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How One Congregation Responded to the California Fires with a Huge Shabbat Dinner

How One Congregation Responded to the California Fires with a Huge Shabbat Dinner

Two braided Shabbat challot on a tray beneath a white and gold embroidered challah cover

As friends Rabbi Lisa Hochberg-Miller and Rabbi Paul Kipnes spoke about how Congregation Or Ami in Calabasas, CA, could support the Temple Beth Torah community in Ventura, CA, as the latter faced continuing and devastating wildfires, they hatched a plan.

Or Ami congregant Debra Gurin reflects...

Receiving a random call from my rabbi is always an interesting experience. A million thoughts ran through my mind as the phone rang and his name popped up on the screen. The timing of Rabbi Kipnes’ phone call was challenging because I was sitting at my son’s doctor’s appointment, and I didn’t know what to expect when I answered the phone. But the nature of the call was perfect.

Rabbi Paul asked if I would help organize a Shabbat dinner at Temple Beth Torah in Ventura County for 120 people who'd been affected by the Thomas Fire, the fifth-largest fire in California history. He said we had less than 24 hours to work out the details - oh, and he was on the other side of the country at the URJ Biennial Convention in Boston. Of course, I said yes!

I coordinated with a member of the Ventura temple’s board, making sure to meet their needs. Luckily I have an iPhone, good multitasking skills, and two children who can be self-sufficient when asked, so I immediately went to work. I was able to pull together a delicious dinner in just a couple of hours.

The plan was to meet Or Ami congregants Blythe Williams and her husband at Presto Pasta restaurant in Ventura to pick up the food and deliver it to Temple Beth Torah. We looked forward to serving the dinner. Unfortunately, because of medical issues  with my lungs, I could not be close to the fires and thick smoke. I worried I was letting my rabbis down, but Blythe told me she had the next part covered. Needless to say, I was thrilled when I heard how well it went.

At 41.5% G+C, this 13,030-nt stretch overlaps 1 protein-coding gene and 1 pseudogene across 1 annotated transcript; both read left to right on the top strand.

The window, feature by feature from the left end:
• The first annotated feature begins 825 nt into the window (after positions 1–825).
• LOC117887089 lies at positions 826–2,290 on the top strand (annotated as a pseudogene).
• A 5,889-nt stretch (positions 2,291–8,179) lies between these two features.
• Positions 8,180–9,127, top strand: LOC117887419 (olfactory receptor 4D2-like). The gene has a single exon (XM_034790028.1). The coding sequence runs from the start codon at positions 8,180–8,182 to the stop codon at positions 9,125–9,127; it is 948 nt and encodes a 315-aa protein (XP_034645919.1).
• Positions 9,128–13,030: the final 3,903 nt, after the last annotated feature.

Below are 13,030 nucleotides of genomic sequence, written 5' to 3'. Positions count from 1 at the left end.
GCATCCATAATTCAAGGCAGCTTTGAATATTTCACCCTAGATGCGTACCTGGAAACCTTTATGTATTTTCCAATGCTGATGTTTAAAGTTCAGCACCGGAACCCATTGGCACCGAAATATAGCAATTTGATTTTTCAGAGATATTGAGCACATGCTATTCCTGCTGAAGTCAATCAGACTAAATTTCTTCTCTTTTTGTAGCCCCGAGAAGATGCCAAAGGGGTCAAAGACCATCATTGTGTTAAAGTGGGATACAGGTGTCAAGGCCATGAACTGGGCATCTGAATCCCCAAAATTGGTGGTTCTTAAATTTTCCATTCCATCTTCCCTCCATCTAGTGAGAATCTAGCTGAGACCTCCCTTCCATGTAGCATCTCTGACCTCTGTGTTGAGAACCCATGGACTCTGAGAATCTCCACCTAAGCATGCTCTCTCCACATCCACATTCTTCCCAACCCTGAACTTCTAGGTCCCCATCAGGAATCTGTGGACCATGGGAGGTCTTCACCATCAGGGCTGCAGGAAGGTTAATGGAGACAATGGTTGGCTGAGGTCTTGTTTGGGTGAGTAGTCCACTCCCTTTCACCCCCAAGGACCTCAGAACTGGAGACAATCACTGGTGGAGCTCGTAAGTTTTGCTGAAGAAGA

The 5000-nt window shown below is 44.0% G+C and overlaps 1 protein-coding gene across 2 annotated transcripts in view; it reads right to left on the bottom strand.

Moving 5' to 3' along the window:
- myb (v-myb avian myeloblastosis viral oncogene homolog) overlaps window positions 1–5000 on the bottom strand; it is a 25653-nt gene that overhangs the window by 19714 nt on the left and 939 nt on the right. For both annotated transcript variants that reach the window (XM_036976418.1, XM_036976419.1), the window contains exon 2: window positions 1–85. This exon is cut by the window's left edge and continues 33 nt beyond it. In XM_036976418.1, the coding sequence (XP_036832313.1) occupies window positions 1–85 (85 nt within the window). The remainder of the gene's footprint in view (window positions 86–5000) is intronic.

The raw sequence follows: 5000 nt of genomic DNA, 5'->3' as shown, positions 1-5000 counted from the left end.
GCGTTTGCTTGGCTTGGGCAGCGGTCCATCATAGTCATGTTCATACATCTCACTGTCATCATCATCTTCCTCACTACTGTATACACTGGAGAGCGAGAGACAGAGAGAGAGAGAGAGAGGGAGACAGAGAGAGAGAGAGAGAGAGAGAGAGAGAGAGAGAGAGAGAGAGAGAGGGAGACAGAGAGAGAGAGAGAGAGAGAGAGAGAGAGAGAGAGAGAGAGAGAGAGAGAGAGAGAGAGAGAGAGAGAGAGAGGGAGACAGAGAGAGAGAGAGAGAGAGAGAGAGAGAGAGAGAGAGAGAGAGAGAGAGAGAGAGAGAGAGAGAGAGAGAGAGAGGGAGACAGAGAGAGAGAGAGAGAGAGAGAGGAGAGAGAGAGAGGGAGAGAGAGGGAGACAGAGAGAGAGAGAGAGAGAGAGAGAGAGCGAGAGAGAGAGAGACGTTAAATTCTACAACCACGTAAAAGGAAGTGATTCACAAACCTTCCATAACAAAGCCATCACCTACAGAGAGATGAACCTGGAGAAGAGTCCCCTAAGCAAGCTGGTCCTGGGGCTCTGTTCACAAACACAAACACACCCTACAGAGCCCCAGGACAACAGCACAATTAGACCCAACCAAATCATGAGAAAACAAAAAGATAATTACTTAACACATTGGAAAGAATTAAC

I was honored to have been asked by my rabbis to help people in need. I love that our synagogue is always giving back to our community. This chesed (overflowing lovingkindness) is the true meaning of being Jewish.

Or Ami congregant Blythe Williams continues...

We have friends who live in Ventura. We know people who have been evacuated, and we live right on the border of Ventura County, so when Rabbi Paul called, we knew we had to help.

After Debra took care of the ordering, our family assumed responsibility for picking up, delivering, and setting up of the Shabbat dinner.

Driving from Westlake to Ventura was creepy. The orange glow from the sunset hugged us in a haze so thick we were sure it had to be fog from the ocean. It was not. From the freeway, we could see the huge cloud of white smoke overhead; soon, we were enveloped inside the cloud. We drove in silence as our thoughts and hearts began to feel heavy with the weight of entering this unhealthy, thickly smoky place, a place that thousands nonetheless called home.

The smoke was a reminder of the loss so many were experiencing. Ten families from the temple lost their homes, one more from Congregation Or Ami, and countless others whose homes were still standing lived with the fear that theirs could be next. We felt saddened to realize that as the lucky ones, we could quickly escape back home to the clean air.